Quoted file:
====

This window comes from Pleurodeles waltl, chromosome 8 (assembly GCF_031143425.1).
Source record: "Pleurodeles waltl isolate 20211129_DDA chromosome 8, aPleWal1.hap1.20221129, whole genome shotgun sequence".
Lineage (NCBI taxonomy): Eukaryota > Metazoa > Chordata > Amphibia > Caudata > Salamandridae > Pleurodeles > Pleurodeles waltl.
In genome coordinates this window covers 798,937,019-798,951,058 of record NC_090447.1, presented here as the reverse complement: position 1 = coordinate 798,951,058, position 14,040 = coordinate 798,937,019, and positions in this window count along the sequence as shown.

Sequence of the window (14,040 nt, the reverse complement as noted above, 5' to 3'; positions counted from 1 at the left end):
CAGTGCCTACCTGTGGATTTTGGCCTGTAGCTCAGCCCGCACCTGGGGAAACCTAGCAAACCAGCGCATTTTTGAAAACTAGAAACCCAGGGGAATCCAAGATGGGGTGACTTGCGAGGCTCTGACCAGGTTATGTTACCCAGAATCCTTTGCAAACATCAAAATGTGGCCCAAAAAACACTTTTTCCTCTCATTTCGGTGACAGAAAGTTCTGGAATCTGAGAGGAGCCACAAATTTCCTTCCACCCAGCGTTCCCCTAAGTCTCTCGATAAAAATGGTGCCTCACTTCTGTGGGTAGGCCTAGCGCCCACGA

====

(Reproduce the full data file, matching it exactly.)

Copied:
This window comes from Pleurodeles waltl, chromosome 8 (assembly GCF_031143425.1).
Source record: "Pleurodeles waltl isolate 20211129_DDA chromosome 8, aPleWal1.hap1.20221129, whole genome shotgun sequence".
Lineage (NCBI taxonomy): Eukaryota > Metazoa > Chordata > Amphibia > Caudata > Salamandridae > Pleurodeles > Pleurodeles waltl.
In genome coordinates this window covers 798,937,019-798,951,058 of record NC_090447.1, presented here as the reverse complement: position 1 = coordinate 798,951,058, position 14,040 = coordinate 798,937,019, and positions in this window count along the sequence as shown.

Sequence of the window (14,040 nt, the reverse complement as noted above, 5' to 3'; positions counted from 1 at the left end):
CAGTGCCTACCTGTGGATTTTGGCCTGTAGCTCAGCCCGCACCTGGGGAAACCTAGCAAACCAGCGCATTTTTGAAAACTAGAAACCCAGGGGAATCCAAGATGGGGTGACTTGCGAGGCTCTGACCAGGTTATGTTACCCAGAATCCTTTGCAAACATCAAAATGTGGCCCAAAAAACACTTTTTCCTCTCATTTCGGTGACAGAAAGTTCTGGAATCTGAGAGGAGCCACAAATTTCCTTCCACCCAGCGTTCCCCTAAGTCTCTCGATAAAAATGGTGCCTCACTTCTGTGGGTAGGCCTAGCGCCCACGA